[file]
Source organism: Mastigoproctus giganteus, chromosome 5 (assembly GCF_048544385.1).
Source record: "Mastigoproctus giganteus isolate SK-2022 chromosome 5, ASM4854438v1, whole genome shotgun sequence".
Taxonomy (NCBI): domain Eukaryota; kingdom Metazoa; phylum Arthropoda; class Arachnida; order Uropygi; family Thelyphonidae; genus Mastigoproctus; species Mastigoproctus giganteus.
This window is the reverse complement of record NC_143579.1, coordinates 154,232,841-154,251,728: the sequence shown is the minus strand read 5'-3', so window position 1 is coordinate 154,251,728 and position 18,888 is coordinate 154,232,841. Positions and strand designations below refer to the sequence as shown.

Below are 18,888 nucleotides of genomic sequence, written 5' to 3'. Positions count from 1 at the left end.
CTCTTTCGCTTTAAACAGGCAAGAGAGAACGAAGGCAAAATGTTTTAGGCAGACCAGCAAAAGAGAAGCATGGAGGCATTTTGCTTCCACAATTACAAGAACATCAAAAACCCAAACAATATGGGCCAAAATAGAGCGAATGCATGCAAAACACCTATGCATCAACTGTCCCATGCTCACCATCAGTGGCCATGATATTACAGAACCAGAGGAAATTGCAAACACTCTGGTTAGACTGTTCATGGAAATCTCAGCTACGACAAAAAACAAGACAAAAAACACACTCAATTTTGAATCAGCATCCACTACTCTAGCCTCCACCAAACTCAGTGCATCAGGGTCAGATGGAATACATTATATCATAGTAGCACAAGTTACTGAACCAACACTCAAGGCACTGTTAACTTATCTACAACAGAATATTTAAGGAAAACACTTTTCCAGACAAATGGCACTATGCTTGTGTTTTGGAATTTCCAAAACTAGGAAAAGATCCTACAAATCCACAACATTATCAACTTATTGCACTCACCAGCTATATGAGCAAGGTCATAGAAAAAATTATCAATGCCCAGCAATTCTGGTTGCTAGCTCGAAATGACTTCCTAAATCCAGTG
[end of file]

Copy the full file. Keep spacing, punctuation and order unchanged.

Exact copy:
Source organism: Mastigoproctus giganteus, chromosome 5 (assembly GCF_048544385.1).
Source record: "Mastigoproctus giganteus isolate SK-2022 chromosome 5, ASM4854438v1, whole genome shotgun sequence".
Taxonomy (NCBI): domain Eukaryota; kingdom Metazoa; phylum Arthropoda; class Arachnida; order Uropygi; family Thelyphonidae; genus Mastigoproctus; species Mastigoproctus giganteus.
This window is the reverse complement of record NC_143579.1, coordinates 154,232,841-154,251,728: the sequence shown is the minus strand read 5'-3', so window position 1 is coordinate 154,251,728 and position 18,888 is coordinate 154,232,841. Positions and strand designations below refer to the sequence as shown.

Below are 18,888 nucleotides of genomic sequence, written 5' to 3'. Positions count from 1 at the left end.
CTCTTTCGCTTTAAACAGGCAAGAGAGAACGAAGGCAAAATGTTTTAGGCAGACCAGCAAAAGAGAAGCATGGAGGCATTTTGCTTCCACAATTACAAGAACATCAAAAACCCAAACAATATGGGCCAAAATAGAGCGAATGCATGCAAAACACCTATGCATCAACTGTCCCATGCTCACCATCAGTGGCCATGATATTACAGAACCAGAGGAAATTGCAAACACTCTGGTTAGACTGTTCATGGAAATCTCAGCTACGACAAAAAACAAGACAAAAAACACACTCAATTTTGAATCAGCATCCACTACTCTAGCCTCCACCAAACTCAGTGCATCAGGGTCAGATGGAATACATTATATCATAGTAGCACAAGTTACTGAACCAACACTCAAGGCACTGTTAACTTATCTACAACAGAATATTTAAGGAAAACACTTTTCCAGACAAATGGCACTATGCTTGTGTTTTGGAATTTCCAAAACTAGGAAAAGATCCTACAAATCCACAACATTATCAACTTATTGCACTCACCAGCTATATGAGCAAGGTCATAGAAAAAATTATCAATGCCCAGCAATTCTGGTTGCTAGCTCGAAATGACTTCCTAAATCCAGTG